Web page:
Catherine is honoured in many countries; her day of remembrance is November 25th, which is the last day of festivities and dance before the advent season starts. She is the patron saint of schools and can help you if you have problems with your speech.

Saint Thomas – December 21st

The day to remember Saint Thomas is December 21st. It is the shortest day and the longest night, when the sun is on her lowest point. Thomas was one of Jesus’ apostles who also went to India as a missionary, where he died in the seventies of the first century.

Customs on this special night are not always connected with Saint Thomas, but with the ancient belief in strange things that happened that night. It was the change from one year to the next and so people often asked various oracles about their future.

New Year‘s Eve


As everywhere in the world, the old year ends with a lot of noise, fireworks, singing and dancing. In Austria, you can hear the most popular Viennese waltz “An der schönen blauen Donau” at midnight and also a special bell rings. It’s the church bell of the Wiener Stephansdom, called “the Pummerin” which rings at exactly midnight to herald the new year. The ringing of the bell and the waltz are broadcast on TV and the radio and lots of people dance in their homes or outside on the streets.



Epiphany, also known as Three Kings' Day, commemorates the visit of the Magi to the Christ child.

The traditional date for the feast is January 6.

In the German-speaking countries, groups of young boys and girls called Sternsinger (star singers) travel from door to door. They are dressed as the three Wise Men, plus the leader carrying a star. One of them writes the year and the letters C, M and B on the front doors. They stand for the Latin words “Christus mansionem benedicat”, Christ blesses this house. The star singers often get sweets and money which is given to some missionary project.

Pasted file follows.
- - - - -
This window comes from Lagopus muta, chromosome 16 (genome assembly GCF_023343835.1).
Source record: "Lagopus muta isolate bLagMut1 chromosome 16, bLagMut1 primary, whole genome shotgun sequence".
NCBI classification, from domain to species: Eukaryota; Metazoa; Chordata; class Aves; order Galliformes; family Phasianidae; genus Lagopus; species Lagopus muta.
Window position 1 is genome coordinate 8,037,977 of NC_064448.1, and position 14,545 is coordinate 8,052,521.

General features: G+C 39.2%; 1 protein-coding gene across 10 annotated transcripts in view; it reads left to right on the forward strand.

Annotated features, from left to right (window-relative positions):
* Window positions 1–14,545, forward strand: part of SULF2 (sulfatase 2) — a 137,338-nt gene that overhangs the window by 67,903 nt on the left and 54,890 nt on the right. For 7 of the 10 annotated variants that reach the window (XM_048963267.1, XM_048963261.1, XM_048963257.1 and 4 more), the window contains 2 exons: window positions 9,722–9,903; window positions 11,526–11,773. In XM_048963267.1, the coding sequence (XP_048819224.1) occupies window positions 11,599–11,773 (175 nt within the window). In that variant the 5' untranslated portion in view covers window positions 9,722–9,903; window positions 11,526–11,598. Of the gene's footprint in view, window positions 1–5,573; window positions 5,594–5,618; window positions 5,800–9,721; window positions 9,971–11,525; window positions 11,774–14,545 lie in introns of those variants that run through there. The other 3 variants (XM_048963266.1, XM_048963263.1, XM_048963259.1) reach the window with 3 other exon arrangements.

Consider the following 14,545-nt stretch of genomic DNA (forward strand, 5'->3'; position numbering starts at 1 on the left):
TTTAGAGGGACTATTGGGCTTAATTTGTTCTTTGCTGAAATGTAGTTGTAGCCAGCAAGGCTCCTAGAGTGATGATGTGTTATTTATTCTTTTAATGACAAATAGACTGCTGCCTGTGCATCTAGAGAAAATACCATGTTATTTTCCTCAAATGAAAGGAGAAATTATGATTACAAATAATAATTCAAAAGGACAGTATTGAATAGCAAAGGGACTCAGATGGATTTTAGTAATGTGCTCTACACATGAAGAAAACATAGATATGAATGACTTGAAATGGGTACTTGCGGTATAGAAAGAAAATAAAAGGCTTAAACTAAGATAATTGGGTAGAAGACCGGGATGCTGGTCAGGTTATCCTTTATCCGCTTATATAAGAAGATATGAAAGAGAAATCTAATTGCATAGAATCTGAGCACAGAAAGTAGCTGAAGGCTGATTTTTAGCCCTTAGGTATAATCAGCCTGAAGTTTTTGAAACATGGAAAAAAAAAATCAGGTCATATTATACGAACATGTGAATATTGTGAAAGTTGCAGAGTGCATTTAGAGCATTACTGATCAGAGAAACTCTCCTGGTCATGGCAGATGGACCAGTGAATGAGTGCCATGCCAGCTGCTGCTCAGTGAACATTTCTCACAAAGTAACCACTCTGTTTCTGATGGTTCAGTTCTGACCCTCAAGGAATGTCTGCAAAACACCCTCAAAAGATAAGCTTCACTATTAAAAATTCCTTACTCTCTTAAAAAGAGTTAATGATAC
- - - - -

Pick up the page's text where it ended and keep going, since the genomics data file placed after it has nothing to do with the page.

The word „Rauhnacht“ probably comes from the German word for incense, “Weihrauch”, which has been used around the time of Christmas and New Year for centuries. On the twelve holy nights between Thomas Night on the 22nd of December until Epiphany, the 6th of January, people went from room to room, out into the stables and fields with prayers, burning herbs and incense to prevent bad luck and evil spirits from their homes. 

Some families still practise this custom, but often only on 4 nights. During these nights, it was also possible to find out something about your future with various oracles. People believed in superstitions more than today and often lived their lives with the strong belief in some kind of punishment if they did something wrong.